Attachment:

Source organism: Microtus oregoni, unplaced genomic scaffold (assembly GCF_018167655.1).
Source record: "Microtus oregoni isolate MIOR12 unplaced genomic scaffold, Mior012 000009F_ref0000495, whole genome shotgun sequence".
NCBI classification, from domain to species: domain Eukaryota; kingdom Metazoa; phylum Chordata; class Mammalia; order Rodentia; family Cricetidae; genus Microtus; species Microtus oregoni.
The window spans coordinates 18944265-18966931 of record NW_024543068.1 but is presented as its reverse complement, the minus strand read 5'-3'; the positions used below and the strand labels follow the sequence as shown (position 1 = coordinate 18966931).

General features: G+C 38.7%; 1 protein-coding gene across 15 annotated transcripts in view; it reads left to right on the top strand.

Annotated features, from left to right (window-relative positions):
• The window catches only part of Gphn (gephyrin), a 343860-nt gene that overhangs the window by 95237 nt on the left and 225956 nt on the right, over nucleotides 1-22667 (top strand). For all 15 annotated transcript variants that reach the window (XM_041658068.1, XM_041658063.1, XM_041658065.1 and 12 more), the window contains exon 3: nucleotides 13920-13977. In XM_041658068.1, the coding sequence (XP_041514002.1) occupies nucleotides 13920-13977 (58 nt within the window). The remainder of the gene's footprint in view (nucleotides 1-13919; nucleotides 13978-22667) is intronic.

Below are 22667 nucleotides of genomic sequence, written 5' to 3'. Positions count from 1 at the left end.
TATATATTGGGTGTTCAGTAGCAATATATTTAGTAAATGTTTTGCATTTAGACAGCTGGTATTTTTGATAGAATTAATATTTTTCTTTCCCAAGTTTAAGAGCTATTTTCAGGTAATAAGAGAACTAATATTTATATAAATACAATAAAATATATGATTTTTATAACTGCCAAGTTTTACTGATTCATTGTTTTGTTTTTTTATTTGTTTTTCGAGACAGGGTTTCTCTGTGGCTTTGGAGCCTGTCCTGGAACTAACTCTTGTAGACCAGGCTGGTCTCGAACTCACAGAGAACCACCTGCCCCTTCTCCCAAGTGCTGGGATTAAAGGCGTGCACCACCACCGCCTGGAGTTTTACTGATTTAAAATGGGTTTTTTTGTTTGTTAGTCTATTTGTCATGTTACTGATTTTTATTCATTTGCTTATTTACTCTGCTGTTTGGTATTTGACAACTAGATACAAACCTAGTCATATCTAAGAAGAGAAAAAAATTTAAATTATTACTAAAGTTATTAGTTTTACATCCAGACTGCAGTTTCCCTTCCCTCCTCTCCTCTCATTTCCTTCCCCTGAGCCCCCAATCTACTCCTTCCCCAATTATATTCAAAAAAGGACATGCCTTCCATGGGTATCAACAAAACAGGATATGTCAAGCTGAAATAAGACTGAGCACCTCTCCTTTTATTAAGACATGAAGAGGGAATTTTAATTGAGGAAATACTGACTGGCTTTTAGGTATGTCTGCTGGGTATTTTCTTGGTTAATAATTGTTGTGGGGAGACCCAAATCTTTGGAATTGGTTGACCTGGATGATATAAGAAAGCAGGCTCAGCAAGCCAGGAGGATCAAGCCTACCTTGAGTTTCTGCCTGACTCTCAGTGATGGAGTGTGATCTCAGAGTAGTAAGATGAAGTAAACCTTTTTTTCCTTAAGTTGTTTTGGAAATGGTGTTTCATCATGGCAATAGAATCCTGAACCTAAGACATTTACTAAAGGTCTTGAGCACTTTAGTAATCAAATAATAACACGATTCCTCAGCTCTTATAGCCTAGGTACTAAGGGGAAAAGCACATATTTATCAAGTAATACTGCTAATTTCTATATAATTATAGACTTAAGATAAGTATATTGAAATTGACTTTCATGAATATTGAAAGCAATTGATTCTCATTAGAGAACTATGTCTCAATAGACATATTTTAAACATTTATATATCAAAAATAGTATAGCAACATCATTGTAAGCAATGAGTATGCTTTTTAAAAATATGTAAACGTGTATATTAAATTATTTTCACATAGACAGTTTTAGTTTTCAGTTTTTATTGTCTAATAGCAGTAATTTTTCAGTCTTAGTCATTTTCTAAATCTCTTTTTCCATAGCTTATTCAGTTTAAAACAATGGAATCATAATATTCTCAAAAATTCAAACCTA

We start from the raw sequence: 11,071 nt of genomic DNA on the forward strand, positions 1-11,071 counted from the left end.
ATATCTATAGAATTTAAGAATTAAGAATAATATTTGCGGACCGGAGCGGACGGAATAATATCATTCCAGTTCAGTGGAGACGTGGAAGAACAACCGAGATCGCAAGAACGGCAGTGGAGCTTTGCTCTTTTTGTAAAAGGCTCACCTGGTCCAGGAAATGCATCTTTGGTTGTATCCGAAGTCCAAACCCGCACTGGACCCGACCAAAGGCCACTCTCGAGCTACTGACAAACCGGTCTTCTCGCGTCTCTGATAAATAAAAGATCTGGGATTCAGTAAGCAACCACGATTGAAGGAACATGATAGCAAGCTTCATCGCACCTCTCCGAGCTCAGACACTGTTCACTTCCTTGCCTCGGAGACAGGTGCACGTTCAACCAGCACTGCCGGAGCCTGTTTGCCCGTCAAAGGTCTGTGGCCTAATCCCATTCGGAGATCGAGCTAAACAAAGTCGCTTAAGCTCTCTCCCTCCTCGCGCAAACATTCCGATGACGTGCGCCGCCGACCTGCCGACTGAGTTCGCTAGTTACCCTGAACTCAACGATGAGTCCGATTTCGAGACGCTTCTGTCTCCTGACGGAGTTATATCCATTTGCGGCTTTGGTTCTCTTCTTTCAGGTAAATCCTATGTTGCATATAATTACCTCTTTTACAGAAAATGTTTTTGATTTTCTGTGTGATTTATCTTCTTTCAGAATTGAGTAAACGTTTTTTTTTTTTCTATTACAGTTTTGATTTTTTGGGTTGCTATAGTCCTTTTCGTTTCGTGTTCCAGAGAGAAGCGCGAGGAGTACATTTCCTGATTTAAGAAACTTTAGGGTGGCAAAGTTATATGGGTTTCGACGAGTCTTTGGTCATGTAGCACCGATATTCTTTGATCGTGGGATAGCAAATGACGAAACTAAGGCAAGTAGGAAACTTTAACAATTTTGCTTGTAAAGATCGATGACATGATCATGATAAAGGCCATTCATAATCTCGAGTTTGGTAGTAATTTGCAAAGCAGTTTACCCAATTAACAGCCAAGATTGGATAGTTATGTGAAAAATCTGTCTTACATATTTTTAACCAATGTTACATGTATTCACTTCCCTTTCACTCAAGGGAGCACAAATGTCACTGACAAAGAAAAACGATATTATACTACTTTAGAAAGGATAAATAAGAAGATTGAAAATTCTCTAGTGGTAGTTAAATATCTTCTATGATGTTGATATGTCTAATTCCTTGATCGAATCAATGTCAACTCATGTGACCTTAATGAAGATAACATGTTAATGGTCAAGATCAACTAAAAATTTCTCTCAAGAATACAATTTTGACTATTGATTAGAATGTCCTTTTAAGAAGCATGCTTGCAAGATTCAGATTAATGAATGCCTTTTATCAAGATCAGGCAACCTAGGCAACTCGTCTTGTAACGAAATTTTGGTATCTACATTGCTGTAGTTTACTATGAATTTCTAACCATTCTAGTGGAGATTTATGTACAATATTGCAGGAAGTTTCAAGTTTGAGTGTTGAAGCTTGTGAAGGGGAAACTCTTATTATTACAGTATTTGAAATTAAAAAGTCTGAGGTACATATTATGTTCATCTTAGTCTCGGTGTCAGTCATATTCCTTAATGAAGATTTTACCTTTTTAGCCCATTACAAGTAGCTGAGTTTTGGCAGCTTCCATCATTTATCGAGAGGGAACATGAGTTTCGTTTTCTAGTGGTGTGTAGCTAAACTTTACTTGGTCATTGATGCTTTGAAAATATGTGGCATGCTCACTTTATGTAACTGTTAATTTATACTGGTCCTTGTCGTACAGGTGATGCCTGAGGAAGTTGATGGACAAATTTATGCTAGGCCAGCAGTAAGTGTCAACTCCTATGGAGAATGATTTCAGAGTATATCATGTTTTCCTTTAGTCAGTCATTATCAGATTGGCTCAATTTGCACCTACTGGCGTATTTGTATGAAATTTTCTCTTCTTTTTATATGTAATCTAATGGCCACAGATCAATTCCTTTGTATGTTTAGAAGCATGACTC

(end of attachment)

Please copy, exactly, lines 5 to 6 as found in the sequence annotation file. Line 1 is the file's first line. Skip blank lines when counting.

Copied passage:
General features: G+C 38.7%; 1 protein-coding gene across 15 annotated transcripts in view; it reads left to right on the top strand.

Annotated features, from left to right (window-relative positions):